Dear Ellie: I’m a man, 39, father of two children, separated from their mother for over two years.
I’m also an essential front-line worker during this pandemic, putting in long hours as a paramedic.
I’m involved in countless emergencies, but grateful for the years of training and medical courses that make it possible for me to try to save lives.
My problem isn’t with my job, but with my ex. Out of spite, she tries to upset our children (ages six and eight) about my exposure to people who have COVID-19.
We have a legal separation and shared custody that grants me two days a week and every other weekend with the kids.
My ex’es “spite” comes from the fact that I live with my girlfriend of over a year. We moved in together last October, months before the pandemic.
She has been very helpful with my children on days when they’re here and I don’t get home until late. The kids obviously like her despite loving their mother.
We live in a townhouse. When I return from work, I enter through the basement, leave any clothes that I wore for work in the laundry, which is in the basement, and shower in the adjoining washroom.
Yet my ex claims the children are at risk from exposure to the virus, through me.
She’ll call my girlfriend and coldly ask: “Is he back yet?” Then she’ll ask to speak to the children, and sometimes cries, making them feel guilty though they don’t understand what it’s about.
How do I stop this nasty undermining of my kids’ comfort and trust when at my home?
It’s a very unfair tactic, given your exhausting efforts helping people when they’re most fearful and vulnerable because of the coronavirus whose outcome is often unpredictable to the patient’s last minute.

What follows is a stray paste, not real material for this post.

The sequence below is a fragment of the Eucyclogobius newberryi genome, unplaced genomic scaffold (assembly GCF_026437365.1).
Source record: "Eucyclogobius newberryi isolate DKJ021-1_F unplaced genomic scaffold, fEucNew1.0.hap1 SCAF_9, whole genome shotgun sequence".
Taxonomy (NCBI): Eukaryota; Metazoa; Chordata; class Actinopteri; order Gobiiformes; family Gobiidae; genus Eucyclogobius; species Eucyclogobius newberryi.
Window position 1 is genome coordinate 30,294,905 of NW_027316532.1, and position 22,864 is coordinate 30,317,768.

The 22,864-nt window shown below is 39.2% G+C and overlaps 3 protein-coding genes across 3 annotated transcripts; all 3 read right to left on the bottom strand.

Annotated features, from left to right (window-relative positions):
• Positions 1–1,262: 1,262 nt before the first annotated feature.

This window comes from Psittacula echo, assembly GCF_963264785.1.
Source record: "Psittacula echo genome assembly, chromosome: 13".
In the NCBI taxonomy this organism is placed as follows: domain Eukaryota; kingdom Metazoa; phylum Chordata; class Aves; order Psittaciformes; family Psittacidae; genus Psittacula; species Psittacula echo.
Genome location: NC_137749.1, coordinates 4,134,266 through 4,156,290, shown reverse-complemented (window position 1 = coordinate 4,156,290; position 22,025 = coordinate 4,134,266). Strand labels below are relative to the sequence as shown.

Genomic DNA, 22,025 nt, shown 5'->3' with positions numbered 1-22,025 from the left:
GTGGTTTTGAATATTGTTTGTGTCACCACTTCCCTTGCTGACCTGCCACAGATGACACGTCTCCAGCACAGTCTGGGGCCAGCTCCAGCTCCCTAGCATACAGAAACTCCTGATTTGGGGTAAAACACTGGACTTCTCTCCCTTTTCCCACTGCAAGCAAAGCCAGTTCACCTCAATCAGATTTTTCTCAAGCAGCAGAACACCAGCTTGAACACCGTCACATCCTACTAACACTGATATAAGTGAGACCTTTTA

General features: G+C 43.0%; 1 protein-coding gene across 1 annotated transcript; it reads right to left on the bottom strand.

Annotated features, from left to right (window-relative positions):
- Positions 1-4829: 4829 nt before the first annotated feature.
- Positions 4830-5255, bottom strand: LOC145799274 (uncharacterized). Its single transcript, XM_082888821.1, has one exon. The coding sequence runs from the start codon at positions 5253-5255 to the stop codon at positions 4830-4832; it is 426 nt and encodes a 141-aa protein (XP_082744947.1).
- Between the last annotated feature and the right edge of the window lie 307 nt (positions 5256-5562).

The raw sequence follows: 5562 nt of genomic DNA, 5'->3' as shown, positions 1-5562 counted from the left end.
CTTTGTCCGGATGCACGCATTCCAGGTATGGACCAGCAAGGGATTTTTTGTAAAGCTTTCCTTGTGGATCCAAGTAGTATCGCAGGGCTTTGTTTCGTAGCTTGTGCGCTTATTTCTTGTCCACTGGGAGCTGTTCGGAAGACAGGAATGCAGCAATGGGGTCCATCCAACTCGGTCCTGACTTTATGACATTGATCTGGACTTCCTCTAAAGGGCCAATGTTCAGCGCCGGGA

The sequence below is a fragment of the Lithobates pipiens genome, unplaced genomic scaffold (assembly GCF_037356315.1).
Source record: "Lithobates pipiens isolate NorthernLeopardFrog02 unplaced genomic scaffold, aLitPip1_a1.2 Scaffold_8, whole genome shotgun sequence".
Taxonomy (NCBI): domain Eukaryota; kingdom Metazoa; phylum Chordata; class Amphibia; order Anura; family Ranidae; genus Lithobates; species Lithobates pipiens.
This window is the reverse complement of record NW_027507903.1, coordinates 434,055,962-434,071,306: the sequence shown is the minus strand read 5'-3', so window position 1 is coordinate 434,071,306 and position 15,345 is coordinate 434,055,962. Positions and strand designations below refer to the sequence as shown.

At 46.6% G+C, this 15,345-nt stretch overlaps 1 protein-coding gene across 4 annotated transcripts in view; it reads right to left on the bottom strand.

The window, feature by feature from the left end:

Even if she were genuinely scared for the children’s well-being, she’s demonstrating no trust in you as their father, to assure their safety.
Few people besides other medically trained personnel, know the precautions to take as well as you do.
Also, while your ex doesn’t have to become close friends with your girlfriend, she should respect the efforts being made to put your kids at ease when with her in the home you share.
If this situation of distrust from your ex persists, even as the lockdown opens up further, there’s an obvious need for “joint-custody counselling.”
You and your ex have the agreement, but she’s chipping away at it by showing distrust and sowing unclear worries in the kids’ young minds.
Your girlfriend’s direct involvement with the children when they’re at your home, should also be considered as part of the counselling.
If your ex rejects this approach to discussing your custody arrangement, speak to a lawyer about it. If you didn’t have one for the separation, you may be wise to consider getting one as soon as possible.
Though you’re extremely busy during the virus, your children’s mental-health comfort will soon need attention.
Ellie’s tip of the day
Don’t let pandemic be an excuse for spiteful tactics regarding shared custody of children.
Send relationship questions to firstname.lastname@example.org.